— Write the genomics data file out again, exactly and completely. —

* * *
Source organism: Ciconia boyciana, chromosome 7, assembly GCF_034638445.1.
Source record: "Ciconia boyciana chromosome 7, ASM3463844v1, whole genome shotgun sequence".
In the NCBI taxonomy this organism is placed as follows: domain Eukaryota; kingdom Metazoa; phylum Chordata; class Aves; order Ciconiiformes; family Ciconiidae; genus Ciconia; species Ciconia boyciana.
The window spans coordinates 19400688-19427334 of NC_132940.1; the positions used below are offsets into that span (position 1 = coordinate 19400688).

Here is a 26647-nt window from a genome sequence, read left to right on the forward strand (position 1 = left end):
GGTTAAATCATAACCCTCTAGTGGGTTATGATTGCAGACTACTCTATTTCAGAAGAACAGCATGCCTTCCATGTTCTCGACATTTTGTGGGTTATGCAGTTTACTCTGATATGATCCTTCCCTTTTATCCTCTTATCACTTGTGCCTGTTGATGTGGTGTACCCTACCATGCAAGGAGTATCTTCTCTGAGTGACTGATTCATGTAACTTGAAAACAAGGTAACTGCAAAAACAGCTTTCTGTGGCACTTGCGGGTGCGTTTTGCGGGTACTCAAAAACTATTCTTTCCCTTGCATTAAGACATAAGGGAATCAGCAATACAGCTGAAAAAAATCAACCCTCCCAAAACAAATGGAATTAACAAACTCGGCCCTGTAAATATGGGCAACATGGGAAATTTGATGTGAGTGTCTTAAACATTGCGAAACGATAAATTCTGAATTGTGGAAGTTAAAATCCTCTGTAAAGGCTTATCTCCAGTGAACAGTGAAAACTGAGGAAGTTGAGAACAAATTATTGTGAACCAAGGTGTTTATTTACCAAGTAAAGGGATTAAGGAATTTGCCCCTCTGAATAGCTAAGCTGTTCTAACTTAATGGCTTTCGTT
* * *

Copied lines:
Source organism: Ciconia boyciana, chromosome 7, assembly GCF_034638445.1.
Source record: "Ciconia boyciana chromosome 7, ASM3463844v1, whole genome shotgun sequence".
In the NCBI taxonomy this organism is placed as follows: domain Eukaryota; kingdom Metazoa; phylum Chordata; class Aves; order Ciconiiformes; family Ciconiidae; genus Ciconia; species Ciconia boyciana.
The window spans coordinates 19400688-19427334 of NC_132940.1; the positions used below are offsets into that span (position 1 = coordinate 19400688).

Here is a 26647-nt window from a genome sequence, read left to right on the forward strand (position 1 = left end):
GGTTAAATCATAACCCTCTAGTGGGTTATGATTGCAGACTACTCTATTTCAGAAGAACAGCATGCCTTCCATGTTCTCGACATTTTGTGGGTTATGCAGTTTACTCTGATATGATCCTTCCCTTTTATCCTCTTATCACTTGTGCCTGTTGATGTGGTGTACCCTACCATGCAAGGAGTATCTTCTCTGAGTGACTGATTCATGTAACTTGAAAACAAGGTAACTGCAAAAACAGCTTTCTGTGGCACTTGCGGGTGCGTTTTGCGGGTACTCAAAAACTATTCTTTCCCTTGCATTAAGACATAAGGGAATCAGCAATACAGCTGAAAAAAATCAACCCTCCCAAAACAAATGGAATTAACAAACTCGGCCCTGTAAATATGGGCAACATGGGAAATTTGATGTGAGTGTCTTAAACATTGCGAAACGATAAATTCTGAATTGTGGAAGTTAAAATCCTCTGTAAAGGCTTATCTCCAGTGAACAGTGAAAACTGAGGAAGTTGAGAACAAATTATTGTGAACCAAGGTGTTTATTTACCAAGTAAAGGGATTAAGGAATTTGCCCCTCTGAATAGCTAAGCTGTTCTAACTTAATGGCTTTCGTT